Be on the lookout for keystroke-logging USB chargers – TechRepublic
USB devices resembling phone chargers might actually be keystroke loggers stealing data.
This isn’t a theoretical “someone might build this” warning, either – a device called Keysweeper can actually pull it off. While the link referenced doesn’t provide the option to buy the device, it does provide information on how it can be built, at a cost between $10 and $80. It is specifically designed to look nearly the same as a typical USB phone charger to help prevent detection.
“If placed strategically in an office or other location where individuals might use wireless devices, a malicious cyber actor could potentially harvest personally identifiable information, intellectual property, trade secrets, passwords, or other sensitive information,” FBI officials wrote in last month’s advisory. “Since the data is intercepted prior to reaching the CPU, security managers may not have insight into how sensitive information is being stolen.”
In addition, “Microsoft officials have pointed out that sniffing attacks work against any wireless device that doesn’t use strong cryptography to encrypt the data transmitted between a keyboard and the computer it’s connected to. The officials have said that company-branded keyboards manufactured after 2011 are protected because they use the Advanced Encryption Standard. Bluetooth-enabled wireless keyboards are also protected. Anyone using a wireless keyboard from Microsoft or any other maker should ensure it’s using strong cryptography to prevent nearby devices from eavesdropping on the radio signal and logging keystrokes.”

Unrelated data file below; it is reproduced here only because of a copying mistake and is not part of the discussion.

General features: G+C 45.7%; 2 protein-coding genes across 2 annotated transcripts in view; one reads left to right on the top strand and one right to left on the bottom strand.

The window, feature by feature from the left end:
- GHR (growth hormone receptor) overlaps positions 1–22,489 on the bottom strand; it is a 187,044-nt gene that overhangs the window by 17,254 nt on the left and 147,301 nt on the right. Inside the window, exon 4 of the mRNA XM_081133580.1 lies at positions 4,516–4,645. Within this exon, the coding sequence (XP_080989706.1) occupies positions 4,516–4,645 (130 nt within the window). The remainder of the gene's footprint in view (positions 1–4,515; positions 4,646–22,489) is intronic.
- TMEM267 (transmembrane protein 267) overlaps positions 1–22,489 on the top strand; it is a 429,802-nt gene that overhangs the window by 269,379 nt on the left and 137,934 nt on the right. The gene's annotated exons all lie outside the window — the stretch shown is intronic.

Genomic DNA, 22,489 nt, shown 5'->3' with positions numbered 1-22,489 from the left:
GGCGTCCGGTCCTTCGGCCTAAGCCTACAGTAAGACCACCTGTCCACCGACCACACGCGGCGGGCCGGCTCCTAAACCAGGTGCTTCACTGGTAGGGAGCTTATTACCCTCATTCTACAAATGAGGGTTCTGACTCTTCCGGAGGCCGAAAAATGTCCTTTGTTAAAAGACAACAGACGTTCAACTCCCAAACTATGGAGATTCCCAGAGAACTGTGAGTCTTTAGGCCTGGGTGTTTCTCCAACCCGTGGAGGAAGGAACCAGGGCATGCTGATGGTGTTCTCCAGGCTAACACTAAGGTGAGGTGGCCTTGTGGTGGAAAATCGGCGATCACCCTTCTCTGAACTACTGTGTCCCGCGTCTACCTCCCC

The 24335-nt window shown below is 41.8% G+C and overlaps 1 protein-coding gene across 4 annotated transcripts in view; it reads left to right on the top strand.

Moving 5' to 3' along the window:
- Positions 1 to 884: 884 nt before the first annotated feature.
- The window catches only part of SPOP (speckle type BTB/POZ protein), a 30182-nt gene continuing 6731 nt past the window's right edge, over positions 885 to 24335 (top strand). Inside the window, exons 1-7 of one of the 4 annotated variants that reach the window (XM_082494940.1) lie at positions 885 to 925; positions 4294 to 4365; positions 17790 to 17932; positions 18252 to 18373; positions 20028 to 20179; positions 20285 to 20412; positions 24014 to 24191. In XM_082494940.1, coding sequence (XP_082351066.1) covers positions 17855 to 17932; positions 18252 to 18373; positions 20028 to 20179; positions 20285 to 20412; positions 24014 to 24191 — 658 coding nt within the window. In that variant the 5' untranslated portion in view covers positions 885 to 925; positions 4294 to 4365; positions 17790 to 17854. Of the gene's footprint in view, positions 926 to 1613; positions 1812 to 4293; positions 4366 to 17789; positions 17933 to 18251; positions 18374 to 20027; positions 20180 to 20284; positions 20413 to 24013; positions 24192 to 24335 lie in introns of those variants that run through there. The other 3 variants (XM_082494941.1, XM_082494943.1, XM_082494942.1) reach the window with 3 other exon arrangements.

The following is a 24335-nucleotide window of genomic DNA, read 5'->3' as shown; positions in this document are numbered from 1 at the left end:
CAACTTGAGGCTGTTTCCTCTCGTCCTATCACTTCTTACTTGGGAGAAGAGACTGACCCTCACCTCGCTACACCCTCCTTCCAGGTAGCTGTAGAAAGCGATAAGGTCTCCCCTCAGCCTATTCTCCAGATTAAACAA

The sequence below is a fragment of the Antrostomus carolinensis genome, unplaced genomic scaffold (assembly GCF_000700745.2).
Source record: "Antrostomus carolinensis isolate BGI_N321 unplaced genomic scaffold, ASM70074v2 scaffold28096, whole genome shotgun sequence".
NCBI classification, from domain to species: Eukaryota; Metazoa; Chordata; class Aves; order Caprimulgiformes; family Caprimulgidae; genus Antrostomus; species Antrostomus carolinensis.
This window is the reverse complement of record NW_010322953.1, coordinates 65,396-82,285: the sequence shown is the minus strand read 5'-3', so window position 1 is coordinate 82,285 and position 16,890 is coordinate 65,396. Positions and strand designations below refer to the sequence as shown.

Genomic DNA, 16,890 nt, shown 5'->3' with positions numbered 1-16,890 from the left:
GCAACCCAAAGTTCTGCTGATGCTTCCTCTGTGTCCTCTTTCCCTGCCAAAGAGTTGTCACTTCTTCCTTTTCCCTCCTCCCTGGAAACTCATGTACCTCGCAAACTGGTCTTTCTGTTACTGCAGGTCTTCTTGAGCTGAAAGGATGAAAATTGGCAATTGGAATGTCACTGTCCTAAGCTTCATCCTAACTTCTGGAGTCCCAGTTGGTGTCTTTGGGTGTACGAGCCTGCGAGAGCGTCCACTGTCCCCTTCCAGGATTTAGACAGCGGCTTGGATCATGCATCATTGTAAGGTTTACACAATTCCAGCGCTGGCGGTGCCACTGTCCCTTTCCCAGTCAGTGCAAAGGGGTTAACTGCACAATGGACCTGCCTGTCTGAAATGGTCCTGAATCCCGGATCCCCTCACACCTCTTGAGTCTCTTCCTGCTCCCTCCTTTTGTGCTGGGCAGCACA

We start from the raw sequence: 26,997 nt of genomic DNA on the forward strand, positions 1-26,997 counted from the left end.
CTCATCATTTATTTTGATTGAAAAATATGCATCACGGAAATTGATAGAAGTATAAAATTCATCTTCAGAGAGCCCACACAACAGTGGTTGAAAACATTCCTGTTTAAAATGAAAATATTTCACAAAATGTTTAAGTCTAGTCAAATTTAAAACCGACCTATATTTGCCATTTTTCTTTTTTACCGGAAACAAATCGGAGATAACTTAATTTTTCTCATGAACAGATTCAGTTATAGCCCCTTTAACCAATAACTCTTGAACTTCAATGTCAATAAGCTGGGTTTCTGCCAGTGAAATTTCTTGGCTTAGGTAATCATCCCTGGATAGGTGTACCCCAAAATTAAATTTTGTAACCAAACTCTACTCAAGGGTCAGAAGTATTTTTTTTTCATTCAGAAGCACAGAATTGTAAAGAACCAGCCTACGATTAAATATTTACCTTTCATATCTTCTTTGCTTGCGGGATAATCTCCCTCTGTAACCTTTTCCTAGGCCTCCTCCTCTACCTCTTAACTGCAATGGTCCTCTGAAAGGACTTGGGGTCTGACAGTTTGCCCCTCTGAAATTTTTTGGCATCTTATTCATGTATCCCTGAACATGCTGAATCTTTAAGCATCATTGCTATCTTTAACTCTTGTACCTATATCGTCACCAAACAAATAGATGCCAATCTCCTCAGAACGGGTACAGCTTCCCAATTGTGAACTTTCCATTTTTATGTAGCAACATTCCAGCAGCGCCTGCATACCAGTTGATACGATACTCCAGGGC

According to Lane Thames, security research and software development engineer for cyber security firm Tripwire:
“The Internet of Things (IoT) is exploding with many types of devices. Unfortunately, we don’t always know what a particular device is capable of doing. In this regard, physical security will need to evolve. Organizations that work with sensitive information should consider implementing a physical security policy. This policy will need to consider how to both vet and monitor devices that enter proximities where sensitive information is interacted with. There are a countless number of ways for miniature computing devices to enter our digital work zones along with a fast array of techniques these embedded systems can use to exfiltrate data within its sensory proximity. Looking for wireless signals is obviously a first choice, but other techniques that make use of other sources, such as thermal and acoustic signals, exist too. As this portion of the industry evolves, industry standards for good physical security practices within the world of IoT will likely become common for even the smallest of organizations.”